A hearing opens in Madrid that will see Julio Pacheco Yepes recount his torture in 1975 for opposing the dictatorship.
For the first time since Francisco Franco’s death in 1975, a victim who says he was tortured by the dictator’s regime will testify before a Spanish court in a hearing that opens on Friday.
Julio Pacheco Yepes was 19 years old when he was arrested in Madrid in August 1975 for belonging to a left-wing underground movement that opposed the regime.
His detention happened just three months before the death of Franco, who had ruled Spain with an iron fist since the end of the country’s 1936-39 civil war.
Pacheco Yepes said he was tortured for several days at police headquarters in the city’s Puerta del Sol Square before being jailed for “terrorism”.
Nearly 50 years later, the 67-year-old pensioner filed a lawsuit against his four alleged torturers, among them former police commissioner Jose Manuel Villarejo, who recently won notoriety for spying on political and business personalities.
The case was filed in February and in May, judge Ana Maria Iguacel decided to admit it on grounds it contained “possible” evidence of “crimes against humanity and torture”.
Pacheco Yepes told AFP he was “a bit nervous” as he arrived at a Madrid court for the hearing, with Iguacel set to question Pacheco Yepes about his experience.
About 30 supporters gathered outside the court, holding up a large banner that read: “The victims of Franco demand justice.”
Iguacel also indicated she intends to summon the alleged torturers for questioning and has requested documents from the police and the National Archives.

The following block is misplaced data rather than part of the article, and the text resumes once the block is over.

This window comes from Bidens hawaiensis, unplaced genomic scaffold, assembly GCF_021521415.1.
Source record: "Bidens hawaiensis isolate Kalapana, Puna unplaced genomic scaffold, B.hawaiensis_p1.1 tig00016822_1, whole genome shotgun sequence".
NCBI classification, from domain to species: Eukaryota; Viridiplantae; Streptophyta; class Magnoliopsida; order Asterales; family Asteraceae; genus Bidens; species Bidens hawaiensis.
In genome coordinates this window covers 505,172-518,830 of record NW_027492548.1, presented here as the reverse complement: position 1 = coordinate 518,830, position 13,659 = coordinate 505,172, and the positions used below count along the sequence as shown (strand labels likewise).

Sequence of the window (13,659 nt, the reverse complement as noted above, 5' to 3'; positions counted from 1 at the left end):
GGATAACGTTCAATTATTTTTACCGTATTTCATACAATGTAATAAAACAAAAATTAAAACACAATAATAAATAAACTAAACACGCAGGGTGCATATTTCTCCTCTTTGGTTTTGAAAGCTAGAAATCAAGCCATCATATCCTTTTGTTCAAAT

Once her investigation is finished, Iguacel will have to decide whether to dismiss the case or send it to trial.
Although Friday’s hearing is just a first step, for associations representing victims of the Franco regime, it is a victory since all other earlier efforts to file suit have been dismissed.
“It is an important milestone,” Pacheco Yepes told AFP at his home in Vallecas, a working-class district of southeastern Madrid.
‘Wall of impunity’
The former printer hopes his testimony will “open a chink in the wall of impunity” and will pave the way for courts to be “more open to future lawsuits”.
Until now, Spanish courts have rejected lawsuits filed by Franco-era victims, arguing that they fell under an amnesty law passed in 1977 during the transition to democracy, or that the time limit for filing criminal charges had passed.
The United Nations has urged Spain to revoke the amnesty law, which was passed two years after Franco’s death and prevents the prosecution not only of offences committed by political opponents of the regime but also those carried out by “civil servants and public order agents” such as police.
Many Franco-era torturers have died without ever standing trial, such as policeman Juan Antonio Gonzalez Pacheco, who died in 2020.
His nickname was “Billy el Nino” or “Billy the Kid” for his habit of spinning a gun around his finger as he beat his victims.
One of the people who filed a lawsuit against him was 66-year-old Rosa Maria Garcia Alcon, Pacheco Yepes’s wife, but her lawsuit was rejected.
She was arrested at the same time as Pacheco Yepes in August 1975. He was her boyfriend at the time.
Garcia Alcon will also testify on Friday, but as a witness. She says one of the ways the police tortured him was to force him to watch them hurting her.
Faced with legal obstacles in Spain, victims’ groups turned to Argentina where magistrate Maria Servini in 2010 invoked the principle of “universal justice” to open a continuing probe into genocide and crimes against humanity during Spain’s civil war and the ensuing dictatorship.
As part of her probe, Servini in 2014 issued 20 international arrest warrants for former Franco regime officials, among them ministers, judges and police officers, but Madrid refused to cooperate.